Safaricom shareholders at the company's annual general meeting in 2018. The mobile firm's share price and dividend record remains formidable.

In May this year, Safaricom hit a milestone by crossing the Ksh1 trillion capitalization mark. This was after its share price rallied to Ksh25 as investors gained confidence in the company, lifting the mobile services operator into its own league at the Nairobi Securities Exchange. This was a first for the NSE.

The share has been rising, touching a year high of Ksh33.5, in the process making millions for investors. A good number of retail investors are still holding the stock since its IPO in 2008 and thus grown their wealth from the Ksh5 listing price.

The stock has been trading at stable price of Ksh22, giving it a market capitalization of Ksh881 billion, nearly 40% of the total value of all the 63 listed companies at the NSE.

Since the stock opened 2017 at Ksh19.25, it has gained 14% in value, with investors’ wealth growing by the same margin. The gain has been attributed to increased demand by foreign investors eyeing dividends and the higher profits of Ksh55.3 billion announced for the full-year ending March 31st 2018. Profit for the half-year ending September 30th 2019 grew to Ksh31.5 billion, an indication that full year profits for 2019 could cross the Ksh60 billion threshold.

Higher earnings at Safaricom have been driven by growth in internet (data), its M-PESA payments business as well voice and SMS. The company is also exploring more revenue streams from video-on-demand service and online shopping through its Masoko retail portal. Safaricom has also ventured across borders with M-Pesa Global.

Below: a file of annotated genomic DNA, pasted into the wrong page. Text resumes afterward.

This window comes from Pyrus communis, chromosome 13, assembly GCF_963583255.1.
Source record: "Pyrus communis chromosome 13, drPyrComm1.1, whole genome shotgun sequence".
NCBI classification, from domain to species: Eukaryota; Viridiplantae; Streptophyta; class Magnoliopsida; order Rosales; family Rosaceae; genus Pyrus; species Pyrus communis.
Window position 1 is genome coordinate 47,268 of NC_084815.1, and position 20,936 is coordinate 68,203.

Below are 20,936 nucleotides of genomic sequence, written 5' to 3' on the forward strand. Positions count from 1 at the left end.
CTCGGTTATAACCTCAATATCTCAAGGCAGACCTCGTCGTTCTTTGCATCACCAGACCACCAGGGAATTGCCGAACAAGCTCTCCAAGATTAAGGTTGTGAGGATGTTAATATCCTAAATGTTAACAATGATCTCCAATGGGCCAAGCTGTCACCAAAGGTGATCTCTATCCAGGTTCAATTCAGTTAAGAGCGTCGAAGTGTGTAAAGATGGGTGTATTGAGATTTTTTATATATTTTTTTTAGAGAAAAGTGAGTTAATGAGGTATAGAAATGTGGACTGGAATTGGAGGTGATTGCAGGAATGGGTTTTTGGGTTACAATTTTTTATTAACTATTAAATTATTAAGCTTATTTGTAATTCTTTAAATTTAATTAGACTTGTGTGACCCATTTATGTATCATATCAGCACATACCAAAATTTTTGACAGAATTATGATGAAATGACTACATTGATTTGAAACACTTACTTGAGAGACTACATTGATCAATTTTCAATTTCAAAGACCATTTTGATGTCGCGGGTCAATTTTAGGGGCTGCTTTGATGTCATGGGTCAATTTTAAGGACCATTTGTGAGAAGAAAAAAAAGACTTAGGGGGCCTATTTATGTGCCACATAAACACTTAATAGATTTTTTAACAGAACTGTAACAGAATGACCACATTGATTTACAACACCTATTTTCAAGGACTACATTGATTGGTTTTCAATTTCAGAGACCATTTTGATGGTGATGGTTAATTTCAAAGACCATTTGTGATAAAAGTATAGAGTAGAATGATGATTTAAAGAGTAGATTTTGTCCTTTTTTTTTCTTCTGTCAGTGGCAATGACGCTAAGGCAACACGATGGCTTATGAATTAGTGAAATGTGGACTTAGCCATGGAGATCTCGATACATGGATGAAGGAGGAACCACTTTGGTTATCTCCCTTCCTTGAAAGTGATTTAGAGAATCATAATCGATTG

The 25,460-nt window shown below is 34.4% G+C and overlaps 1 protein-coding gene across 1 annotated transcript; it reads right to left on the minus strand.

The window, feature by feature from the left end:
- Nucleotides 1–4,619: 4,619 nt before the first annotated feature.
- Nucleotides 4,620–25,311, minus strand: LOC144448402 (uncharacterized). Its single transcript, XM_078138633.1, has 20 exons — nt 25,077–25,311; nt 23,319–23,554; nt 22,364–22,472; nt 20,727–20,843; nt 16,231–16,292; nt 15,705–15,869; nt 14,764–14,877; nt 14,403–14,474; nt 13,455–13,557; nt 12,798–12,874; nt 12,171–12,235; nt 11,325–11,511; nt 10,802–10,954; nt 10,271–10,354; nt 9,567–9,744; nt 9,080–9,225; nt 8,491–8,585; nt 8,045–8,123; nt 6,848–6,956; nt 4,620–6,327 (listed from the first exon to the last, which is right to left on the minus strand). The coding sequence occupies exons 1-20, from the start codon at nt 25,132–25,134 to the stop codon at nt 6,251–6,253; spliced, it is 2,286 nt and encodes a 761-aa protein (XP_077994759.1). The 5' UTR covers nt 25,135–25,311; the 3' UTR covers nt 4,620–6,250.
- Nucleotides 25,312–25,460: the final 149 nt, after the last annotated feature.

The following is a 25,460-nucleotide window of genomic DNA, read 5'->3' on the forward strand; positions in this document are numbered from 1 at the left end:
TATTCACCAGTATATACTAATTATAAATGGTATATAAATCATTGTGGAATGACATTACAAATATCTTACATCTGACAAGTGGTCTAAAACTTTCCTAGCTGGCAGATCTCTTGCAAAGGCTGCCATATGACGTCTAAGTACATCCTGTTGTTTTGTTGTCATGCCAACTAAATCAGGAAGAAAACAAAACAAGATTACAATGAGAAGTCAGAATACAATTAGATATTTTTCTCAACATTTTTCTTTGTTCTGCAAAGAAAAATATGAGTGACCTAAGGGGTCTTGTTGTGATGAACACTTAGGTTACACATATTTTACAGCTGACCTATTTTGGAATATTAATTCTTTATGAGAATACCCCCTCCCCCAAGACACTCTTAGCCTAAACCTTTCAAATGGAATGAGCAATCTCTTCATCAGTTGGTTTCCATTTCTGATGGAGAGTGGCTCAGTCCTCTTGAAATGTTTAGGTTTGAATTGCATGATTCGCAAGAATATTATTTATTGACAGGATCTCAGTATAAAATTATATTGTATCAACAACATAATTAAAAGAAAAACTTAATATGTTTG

Safaricom’s share price is expected to rally ahead of the full-year results and analysts predict the stock could match its 2018 high of Ksh33.5, or even surpass it.

Besides the share price appreciation that has turned in millions for investors, Safaricom’s dividend record remains solid and consistent. In the 2018 financial year, shareholders were paid Ksh1.10 per share in dividends. This amounts to Ksh44.1 billion – an increase of 13.5% the previous year – going into investors’ pockets.

The share currently stands as a buy in anticipation of price growth and higher dividend at the end of the current financial year.

The return of CEO Bob Collymore from medical leave has added more confidence to the company. Market watchers bet Collymore will continue the innovation and expansion trend even as he focuses on improving quality of service, which will attract more customers.

Safaricom enjoys an unassailable lead in mobile subscriptions at 67%, accounting for nearly 30 million users, while its M-Pesa platform has over 23 million users and counting.

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Safaricom listed at Ksh5 a share in June 2008, but shareholders who endured a few years of subsequent low prices that culminated in the stock sinking to an all-time low of Ksh2.50 a share in 2011, are laughing all the way to the bank.

On the first day of trading, the share price shot up 47% leaving excited investors with plenty of money in their pockets. But the price dropped to below offer price, with cynics forecasting an even gloomy future for the stock at the NSE.

Turns out, however, it was the darkness before dawn as the savvy investors who stayed on and even increased their stakes at below offer price are having it nice.

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